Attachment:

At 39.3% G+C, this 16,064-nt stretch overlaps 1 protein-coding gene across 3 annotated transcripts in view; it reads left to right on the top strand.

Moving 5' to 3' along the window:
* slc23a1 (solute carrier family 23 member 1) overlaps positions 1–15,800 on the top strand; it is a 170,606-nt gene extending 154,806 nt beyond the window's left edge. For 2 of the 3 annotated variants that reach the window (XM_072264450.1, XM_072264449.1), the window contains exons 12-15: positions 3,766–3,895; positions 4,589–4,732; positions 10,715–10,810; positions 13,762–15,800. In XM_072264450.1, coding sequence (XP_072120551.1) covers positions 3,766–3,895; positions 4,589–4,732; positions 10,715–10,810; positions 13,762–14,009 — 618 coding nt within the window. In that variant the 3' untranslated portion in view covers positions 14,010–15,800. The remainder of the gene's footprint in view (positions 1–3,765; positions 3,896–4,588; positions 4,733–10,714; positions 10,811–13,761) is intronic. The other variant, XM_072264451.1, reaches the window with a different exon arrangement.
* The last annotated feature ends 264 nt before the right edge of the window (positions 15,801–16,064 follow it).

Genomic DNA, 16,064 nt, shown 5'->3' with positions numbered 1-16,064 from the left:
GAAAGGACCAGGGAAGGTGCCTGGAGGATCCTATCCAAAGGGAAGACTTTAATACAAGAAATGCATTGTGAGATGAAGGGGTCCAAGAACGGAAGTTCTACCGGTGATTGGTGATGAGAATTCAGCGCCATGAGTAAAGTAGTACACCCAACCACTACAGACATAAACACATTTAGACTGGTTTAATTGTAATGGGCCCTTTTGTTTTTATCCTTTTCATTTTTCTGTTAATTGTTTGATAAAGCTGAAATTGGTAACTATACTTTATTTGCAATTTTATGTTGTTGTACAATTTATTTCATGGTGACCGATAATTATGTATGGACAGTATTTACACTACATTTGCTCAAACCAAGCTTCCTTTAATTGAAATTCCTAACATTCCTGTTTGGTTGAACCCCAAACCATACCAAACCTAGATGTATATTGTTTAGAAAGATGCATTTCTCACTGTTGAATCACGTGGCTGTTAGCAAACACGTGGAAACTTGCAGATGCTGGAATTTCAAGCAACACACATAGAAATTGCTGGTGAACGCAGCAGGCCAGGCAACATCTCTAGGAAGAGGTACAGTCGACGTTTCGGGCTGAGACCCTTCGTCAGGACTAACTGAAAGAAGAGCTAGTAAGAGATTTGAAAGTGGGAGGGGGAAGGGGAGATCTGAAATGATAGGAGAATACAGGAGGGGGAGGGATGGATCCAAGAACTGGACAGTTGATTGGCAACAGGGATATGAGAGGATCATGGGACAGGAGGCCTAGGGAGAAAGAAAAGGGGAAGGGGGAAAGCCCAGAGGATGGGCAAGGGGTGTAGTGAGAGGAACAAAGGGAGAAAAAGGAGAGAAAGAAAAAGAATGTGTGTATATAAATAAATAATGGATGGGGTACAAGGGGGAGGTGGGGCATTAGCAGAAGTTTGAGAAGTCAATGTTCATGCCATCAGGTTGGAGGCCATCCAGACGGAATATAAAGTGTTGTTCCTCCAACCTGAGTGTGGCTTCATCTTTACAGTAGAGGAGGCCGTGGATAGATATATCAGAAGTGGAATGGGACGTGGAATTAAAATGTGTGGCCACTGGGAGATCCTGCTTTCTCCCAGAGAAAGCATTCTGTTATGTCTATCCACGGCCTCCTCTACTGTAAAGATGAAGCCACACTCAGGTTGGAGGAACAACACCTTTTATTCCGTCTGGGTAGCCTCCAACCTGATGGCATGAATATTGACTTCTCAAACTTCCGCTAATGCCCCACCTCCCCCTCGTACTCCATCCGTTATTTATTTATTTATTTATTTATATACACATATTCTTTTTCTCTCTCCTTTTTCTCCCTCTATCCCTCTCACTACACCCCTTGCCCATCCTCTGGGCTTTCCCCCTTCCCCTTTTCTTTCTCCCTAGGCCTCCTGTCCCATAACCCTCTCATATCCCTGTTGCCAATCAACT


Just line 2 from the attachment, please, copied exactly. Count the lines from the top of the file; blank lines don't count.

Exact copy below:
Moving 5' to 3' along the window: